GEMS  In I AM JUSTICE the male lead works with an organization along the Syria/Jordan border called Salma’s Gems. This name was inspired by my research into sexual exploitation and trafficking. GEMS heroic organization is worth supporting and checking out, so please follow the link. Here is their history as taken from their website, “GEMS  was founded in 1998 by Rachel Lloyd, a young woman who had been sexually exploited as a teenager. Ms. Lloyd came to the U.S in 1997 as a missionary to work with adult women exiting prostitution. While working with adult women in correctional facilities and on the streets, Ms. Lloyd observed the overwhelming need for services for young women at risk for sexual exploitation who were being ignored by traditional social service agencies. It became clear that specialized services were essential for this disenfranchised population.

From a one-woman kitchen table project, GEMS has grown to a nationally recognized and acclaimed organization and now is one of the largest providers of services to commercially sexually exploited and domestically trafficked youth in the US. GEMS advocates at the local, state and national level to promote policies that support young women who have been commercially sexually exploited and domestically trafficked.”

Save the Children   This well-known organization has been saving and caring for children around the world for decades. And it is much needed work. As their website points out, “Millions of children in the U.S. and around the world still aren’t getting what they deserve. We’re talking about children in need. Dying, when the world knows how to save them. Vulnerable children in poverty. Denied an education. Forced to flee violence. Orphaned, abused, abandoned. Children with no reason to smile. No hope for the future.”

Daughters of Eve A non-profit organization that works to stop female genital mutilation, a practice that still exists in many countries today. Because of a disturbing belief that a woman’s sexuality will lead her to be promiscuous, girls are mutilated through FGM in an effort to keep her from experiencing sexual pleasure. As stated on Daughters of Eve website, “female genital mutilation (FGM) as a form of gender-based violence, which therefore  reflects and reinforces inequities between men and women and compromises the health, dignity, security and autonomy of its victims. Daughters of Eve believe that young people need to be supported holistically and work with women and girls should be based on their needs and not the act of violence. Daughters of Eve came about after its founders working with FGM practicing communities for many years identified the need for specialist support and advocate service for young people within these communities.”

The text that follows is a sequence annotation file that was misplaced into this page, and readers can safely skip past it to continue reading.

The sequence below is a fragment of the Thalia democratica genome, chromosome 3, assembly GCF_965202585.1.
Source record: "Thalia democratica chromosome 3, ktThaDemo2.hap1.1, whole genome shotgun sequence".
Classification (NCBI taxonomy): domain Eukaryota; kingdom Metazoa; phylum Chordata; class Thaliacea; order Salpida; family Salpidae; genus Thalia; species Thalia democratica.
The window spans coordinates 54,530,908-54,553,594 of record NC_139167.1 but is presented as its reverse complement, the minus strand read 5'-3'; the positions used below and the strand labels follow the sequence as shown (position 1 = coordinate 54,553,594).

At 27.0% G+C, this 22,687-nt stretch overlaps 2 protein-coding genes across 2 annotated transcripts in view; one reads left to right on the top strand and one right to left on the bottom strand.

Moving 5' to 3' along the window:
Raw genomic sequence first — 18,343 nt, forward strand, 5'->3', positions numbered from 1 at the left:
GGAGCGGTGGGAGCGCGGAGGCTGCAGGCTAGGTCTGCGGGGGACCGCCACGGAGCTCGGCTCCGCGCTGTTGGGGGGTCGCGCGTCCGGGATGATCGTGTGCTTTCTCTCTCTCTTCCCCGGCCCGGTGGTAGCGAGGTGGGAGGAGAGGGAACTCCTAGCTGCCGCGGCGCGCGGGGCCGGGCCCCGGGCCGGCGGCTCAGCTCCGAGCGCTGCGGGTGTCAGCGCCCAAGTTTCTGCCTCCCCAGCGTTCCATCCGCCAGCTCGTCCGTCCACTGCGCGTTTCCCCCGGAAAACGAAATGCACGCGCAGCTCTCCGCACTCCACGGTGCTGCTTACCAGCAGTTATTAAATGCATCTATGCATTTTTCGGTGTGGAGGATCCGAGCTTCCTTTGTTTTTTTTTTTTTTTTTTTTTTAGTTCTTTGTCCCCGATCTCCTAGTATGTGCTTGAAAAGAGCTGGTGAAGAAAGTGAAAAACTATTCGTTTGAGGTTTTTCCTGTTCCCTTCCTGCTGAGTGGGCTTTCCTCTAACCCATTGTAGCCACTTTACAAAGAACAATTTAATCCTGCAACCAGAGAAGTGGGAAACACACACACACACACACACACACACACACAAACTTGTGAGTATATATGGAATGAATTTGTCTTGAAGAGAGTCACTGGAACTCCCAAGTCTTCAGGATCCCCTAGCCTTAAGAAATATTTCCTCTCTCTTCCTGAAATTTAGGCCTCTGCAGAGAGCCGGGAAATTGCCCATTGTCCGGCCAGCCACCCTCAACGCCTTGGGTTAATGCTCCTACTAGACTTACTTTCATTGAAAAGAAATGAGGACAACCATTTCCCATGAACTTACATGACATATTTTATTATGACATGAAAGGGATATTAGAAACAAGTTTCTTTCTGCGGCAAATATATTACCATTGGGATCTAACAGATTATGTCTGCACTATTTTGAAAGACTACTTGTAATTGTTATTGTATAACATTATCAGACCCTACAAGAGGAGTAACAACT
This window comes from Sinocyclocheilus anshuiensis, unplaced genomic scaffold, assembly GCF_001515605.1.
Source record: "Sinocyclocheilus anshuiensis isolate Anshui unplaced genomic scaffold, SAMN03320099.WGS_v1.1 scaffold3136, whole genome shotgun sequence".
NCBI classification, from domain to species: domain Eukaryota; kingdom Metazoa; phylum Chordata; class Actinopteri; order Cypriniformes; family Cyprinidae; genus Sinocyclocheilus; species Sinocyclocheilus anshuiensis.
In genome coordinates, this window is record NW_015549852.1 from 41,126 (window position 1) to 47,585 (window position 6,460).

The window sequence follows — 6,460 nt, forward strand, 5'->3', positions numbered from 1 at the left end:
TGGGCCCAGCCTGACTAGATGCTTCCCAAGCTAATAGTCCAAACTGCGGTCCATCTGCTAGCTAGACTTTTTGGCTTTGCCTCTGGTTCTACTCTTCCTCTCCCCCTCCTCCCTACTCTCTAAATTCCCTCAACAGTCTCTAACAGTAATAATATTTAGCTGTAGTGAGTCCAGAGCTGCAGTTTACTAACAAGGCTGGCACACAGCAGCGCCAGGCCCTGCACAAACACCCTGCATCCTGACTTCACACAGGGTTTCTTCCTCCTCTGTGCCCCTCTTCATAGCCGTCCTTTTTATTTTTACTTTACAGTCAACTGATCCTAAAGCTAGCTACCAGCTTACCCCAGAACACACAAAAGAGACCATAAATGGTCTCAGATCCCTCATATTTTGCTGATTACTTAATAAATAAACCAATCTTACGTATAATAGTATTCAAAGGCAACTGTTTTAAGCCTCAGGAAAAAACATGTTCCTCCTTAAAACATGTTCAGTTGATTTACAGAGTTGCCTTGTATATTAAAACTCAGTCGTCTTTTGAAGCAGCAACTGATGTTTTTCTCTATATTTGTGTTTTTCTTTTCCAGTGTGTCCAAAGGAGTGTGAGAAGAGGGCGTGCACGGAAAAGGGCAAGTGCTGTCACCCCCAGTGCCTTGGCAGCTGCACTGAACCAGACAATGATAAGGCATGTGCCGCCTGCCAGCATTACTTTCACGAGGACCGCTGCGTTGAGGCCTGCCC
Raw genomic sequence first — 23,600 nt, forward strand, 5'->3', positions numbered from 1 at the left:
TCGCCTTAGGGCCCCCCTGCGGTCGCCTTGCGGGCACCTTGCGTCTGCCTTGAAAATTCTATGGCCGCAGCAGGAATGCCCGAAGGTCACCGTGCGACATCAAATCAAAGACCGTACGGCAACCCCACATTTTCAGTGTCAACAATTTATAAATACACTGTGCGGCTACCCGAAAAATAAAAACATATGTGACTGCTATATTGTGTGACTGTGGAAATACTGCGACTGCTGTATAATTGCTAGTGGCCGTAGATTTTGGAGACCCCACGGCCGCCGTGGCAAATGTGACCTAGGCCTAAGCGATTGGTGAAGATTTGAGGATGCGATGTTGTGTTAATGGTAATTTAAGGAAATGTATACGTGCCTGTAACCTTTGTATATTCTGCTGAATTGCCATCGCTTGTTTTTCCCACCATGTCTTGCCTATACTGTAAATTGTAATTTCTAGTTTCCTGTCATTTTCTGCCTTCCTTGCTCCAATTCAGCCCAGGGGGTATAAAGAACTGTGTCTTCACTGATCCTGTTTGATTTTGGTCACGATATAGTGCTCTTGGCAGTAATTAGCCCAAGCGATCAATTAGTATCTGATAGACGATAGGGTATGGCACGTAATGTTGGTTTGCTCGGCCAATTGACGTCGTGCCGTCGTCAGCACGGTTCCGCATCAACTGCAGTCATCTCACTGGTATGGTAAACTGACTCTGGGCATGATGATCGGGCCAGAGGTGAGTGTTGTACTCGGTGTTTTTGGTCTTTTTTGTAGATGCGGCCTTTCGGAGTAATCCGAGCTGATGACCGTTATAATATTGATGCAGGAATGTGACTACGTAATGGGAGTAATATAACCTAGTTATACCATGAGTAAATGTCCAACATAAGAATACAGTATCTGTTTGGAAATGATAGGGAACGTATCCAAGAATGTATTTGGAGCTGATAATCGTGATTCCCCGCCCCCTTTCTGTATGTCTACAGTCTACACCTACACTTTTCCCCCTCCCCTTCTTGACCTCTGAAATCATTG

Gateways Program is a wonderful residential program in New York that provides a home and treatment to sexually exploited children between the ages of 12 and 16. There are a number of ways for people to become involved–volunteer, mentor, become a foster parent, or donate. This is a worthy cause and the only residential program in the Northeast. According to their website, “Gateways uses a strengths-based youth development model to assist young women in gaining the skills needed to return to the community as productive, independent young adults. Gateways provides a wide range of carefully supervised and structured services such as medical treatment, intensive individual and family therapy as well as art therapy to help these young victims recover from the trauma they have experienced.”

Plan International  This group was brought to my attention by a writer friend. According to their website, “Plan International is a global movement for change, mobilizing millions of people around the world to support social justice for children in developing countries. Founded in 1937, we are one of the oldest and largest international development organizations, working in partnership with millions of people around the world to end global poverty. Not for profit, independent and inclusive of all faiths and cultures, we have only one agenda: to improve the lives of children.”